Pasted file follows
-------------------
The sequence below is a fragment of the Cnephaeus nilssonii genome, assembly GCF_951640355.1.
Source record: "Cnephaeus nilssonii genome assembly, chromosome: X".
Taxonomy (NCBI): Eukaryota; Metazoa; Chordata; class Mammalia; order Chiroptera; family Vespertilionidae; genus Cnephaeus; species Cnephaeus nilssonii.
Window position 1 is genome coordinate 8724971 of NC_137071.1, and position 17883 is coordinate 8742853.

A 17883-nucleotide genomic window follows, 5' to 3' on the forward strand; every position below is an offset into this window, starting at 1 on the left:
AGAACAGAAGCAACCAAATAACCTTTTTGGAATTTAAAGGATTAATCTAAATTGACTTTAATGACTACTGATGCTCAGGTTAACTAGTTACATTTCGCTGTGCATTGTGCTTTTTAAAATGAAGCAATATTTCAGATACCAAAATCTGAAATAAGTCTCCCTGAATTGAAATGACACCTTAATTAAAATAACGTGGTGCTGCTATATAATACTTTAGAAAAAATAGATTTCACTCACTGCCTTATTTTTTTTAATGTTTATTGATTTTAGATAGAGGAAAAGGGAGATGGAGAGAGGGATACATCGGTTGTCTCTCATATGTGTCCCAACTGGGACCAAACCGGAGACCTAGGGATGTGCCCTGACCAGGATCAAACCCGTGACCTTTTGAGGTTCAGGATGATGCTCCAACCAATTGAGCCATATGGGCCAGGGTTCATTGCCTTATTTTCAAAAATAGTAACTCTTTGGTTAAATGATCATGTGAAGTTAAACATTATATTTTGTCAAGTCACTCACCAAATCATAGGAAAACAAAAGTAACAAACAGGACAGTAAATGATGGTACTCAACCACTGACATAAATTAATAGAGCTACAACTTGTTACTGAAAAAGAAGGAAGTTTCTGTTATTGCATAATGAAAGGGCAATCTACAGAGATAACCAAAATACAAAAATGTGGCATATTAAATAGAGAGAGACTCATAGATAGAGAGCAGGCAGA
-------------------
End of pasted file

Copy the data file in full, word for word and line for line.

The sequence below is a fragment of the Cnephaeus nilssonii genome, assembly GCF_951640355.1.
Source record: "Cnephaeus nilssonii genome assembly, chromosome: X".
Taxonomy (NCBI): Eukaryota; Metazoa; Chordata; class Mammalia; order Chiroptera; family Vespertilionidae; genus Cnephaeus; species Cnephaeus nilssonii.
Window position 1 is genome coordinate 8724971 of NC_137071.1, and position 17883 is coordinate 8742853.

A 17883-nucleotide genomic window follows, 5' to 3' on the forward strand; every position below is an offset into this window, starting at 1 on the left:
AGAACAGAAGCAACCAAATAACCTTTTTGGAATTTAAAGGATTAATCTAAATTGACTTTAATGACTACTGATGCTCAGGTTAACTAGTTACATTTCGCTGTGCATTGTGCTTTTTAAAATGAAGCAATATTTCAGATACCAAAATCTGAAATAAGTCTCCCTGAATTGAAATGACACCTTAATTAAAATAACGTGGTGCTGCTATATAATACTTTAGAAAAAATAGATTTCACTCACTGCCTTATTTTTTTTAATGTTTATTGATTTTAGATAGAGGAAAAGGGAGATGGAGAGAGGGATACATCGGTTGTCTCTCATATGTGTCCCAACTGGGACCAAACCGGAGACCTAGGGATGTGCCCTGACCAGGATCAAACCCGTGACCTTTTGAGGTTCAGGATGATGCTCCAACCAATTGAGCCATATGGGCCAGGGTTCATTGCCTTATTTTCAAAAATAGTAACTCTTTGGTTAAATGATCATGTGAAGTTAAACATTATATTTTGTCAAGTCACTCACCAAATCATAGGAAAACAAAAGTAACAAACAGGACAGTAAATGATGGTACTCAACCACTGACATAAATTAATAGAGCTACAACTTGTTACTGAAAAAGAAGGAAGTTTCTGTTATTGCATAATGAAAGGGCAATCTACAGAGATAACCAAAATACAAAAATGTGGCATATTAAATAGAGAGAGACTCATAGATAGAGAGCAGGCAGA